Hoffman Wins Playoff for First Victory

By Sports NetworkOctober 17, 2004, 4:00 pm
04 Permian Basin Charity Golf Classic MIDLAND, Texas -- Charley Hoffman birdied the third playoff hole Sunday to earn his first Nationwide Tour victory at the Permian Basin Charity Golf Classic. He defeated Jeff Gove and Craig Lile at Midland Country Club.
 
'It was a feeling like no other I've ever felt,' said Hoffman. 'Every week its been a bonus after starting out with nothing, Monday qualifying and then finally getting status so I didn't have to do that anymore and then capping it off with a win. It's awesome. Hopefully I can finish the rest of the year good and maybe squeeze a tour card out of it.'
 
Gove fired a 3-under 69 on Sunday to join Hoffman and Lile, the overnight co-leaders who managed even-par 72s, in a tie at the end of regulation at 6-under-par 282.
 
The trio headed to the 18th hole to begin the playoff and Lile was the only player who missed the fairway. Gove and Hoffman both landed on the putting surface, around 50 feet from the hole, while Lile landed in the rough behind the green. Lile's chip came up 5 feet short as did Hoffman's putt, while Gove lagged his to tap-in range. Both Hoffman and Gove sank their par putts to extend the extra session.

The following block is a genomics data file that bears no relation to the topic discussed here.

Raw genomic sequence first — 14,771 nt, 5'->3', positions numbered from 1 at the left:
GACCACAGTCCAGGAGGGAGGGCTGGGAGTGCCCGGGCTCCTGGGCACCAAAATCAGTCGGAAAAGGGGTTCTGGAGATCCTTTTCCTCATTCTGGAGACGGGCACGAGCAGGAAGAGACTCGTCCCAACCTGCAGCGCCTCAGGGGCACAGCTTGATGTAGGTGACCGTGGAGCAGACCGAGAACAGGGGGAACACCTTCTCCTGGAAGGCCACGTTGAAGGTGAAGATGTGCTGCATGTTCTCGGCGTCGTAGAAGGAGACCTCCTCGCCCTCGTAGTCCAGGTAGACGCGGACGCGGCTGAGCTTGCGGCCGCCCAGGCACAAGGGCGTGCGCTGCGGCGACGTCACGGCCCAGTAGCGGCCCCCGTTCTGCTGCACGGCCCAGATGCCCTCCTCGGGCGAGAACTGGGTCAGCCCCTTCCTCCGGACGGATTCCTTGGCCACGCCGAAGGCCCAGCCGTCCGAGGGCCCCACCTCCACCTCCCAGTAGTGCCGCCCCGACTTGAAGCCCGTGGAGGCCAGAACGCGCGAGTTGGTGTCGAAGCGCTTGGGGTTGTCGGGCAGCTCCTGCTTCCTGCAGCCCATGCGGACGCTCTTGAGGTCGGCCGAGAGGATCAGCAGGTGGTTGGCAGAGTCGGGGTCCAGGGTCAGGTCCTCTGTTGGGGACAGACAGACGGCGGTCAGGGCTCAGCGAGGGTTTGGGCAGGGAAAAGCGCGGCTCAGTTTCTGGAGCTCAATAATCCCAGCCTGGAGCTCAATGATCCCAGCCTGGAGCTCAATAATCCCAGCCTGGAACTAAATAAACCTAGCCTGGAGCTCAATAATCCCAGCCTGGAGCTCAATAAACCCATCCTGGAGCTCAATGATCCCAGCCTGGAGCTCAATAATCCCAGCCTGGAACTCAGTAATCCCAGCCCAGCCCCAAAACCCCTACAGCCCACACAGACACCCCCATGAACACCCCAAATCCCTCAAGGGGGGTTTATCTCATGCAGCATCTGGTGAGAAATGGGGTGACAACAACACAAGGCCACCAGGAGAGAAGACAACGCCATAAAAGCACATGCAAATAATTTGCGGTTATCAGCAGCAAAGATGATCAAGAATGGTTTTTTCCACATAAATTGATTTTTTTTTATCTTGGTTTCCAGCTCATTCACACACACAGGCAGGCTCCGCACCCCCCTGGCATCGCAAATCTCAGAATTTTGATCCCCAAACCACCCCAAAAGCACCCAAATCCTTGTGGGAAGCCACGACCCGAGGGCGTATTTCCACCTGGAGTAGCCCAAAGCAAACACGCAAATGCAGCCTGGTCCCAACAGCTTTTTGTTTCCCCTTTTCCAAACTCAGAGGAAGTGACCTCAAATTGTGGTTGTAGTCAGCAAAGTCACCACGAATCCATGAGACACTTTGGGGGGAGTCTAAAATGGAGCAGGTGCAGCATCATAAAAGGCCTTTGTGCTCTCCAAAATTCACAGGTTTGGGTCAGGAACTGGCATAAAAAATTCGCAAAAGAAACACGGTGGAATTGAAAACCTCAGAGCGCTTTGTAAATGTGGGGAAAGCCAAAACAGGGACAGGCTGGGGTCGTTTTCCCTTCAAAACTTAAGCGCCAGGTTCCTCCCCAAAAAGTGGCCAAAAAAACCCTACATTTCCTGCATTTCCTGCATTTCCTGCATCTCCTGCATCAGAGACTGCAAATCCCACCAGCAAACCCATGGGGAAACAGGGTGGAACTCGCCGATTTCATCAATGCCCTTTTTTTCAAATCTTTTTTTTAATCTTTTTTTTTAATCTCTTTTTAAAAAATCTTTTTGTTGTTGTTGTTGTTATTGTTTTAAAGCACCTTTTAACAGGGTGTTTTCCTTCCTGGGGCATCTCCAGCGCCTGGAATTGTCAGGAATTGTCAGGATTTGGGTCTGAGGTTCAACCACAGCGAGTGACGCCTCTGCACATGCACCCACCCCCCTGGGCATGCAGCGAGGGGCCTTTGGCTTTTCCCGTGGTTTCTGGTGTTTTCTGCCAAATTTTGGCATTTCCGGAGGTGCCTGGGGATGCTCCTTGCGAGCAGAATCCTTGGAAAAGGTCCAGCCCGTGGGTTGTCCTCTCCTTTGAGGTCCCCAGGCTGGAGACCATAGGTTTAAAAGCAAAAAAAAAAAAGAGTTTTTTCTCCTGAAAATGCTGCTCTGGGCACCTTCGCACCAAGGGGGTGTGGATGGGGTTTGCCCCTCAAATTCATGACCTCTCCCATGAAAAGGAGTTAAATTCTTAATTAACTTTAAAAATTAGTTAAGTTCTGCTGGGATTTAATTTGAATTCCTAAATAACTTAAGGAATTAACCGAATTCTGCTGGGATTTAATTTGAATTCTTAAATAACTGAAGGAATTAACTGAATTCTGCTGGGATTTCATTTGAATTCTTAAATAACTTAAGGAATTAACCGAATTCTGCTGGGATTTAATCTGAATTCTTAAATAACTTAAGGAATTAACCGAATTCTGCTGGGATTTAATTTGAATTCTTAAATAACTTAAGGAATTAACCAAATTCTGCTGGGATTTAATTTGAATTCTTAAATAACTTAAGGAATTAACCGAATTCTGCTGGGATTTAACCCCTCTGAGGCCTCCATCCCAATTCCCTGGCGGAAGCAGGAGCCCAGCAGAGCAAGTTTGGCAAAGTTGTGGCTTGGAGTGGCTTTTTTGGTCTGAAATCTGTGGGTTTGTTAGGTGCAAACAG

The second playoff hole was the par-3 16th and all three found the short grass, although Hoffman was 50 feet away. Gove had 15 feet and Lile about 20, but none of the three made their birdie putts.
 
Gove and Hoffman both landed in the left rough off the tee, while Lile split the fairway. Gove came up short of the green with his second and Lile had 30 feet for birdie. Gove ran his third shot 10 feet past the hole, while Lile lagged his to a foot. He tapped in the par putt, but Hoffman ran home his 15- foot birdie putt to claim his first victory on the Nationwide Tour.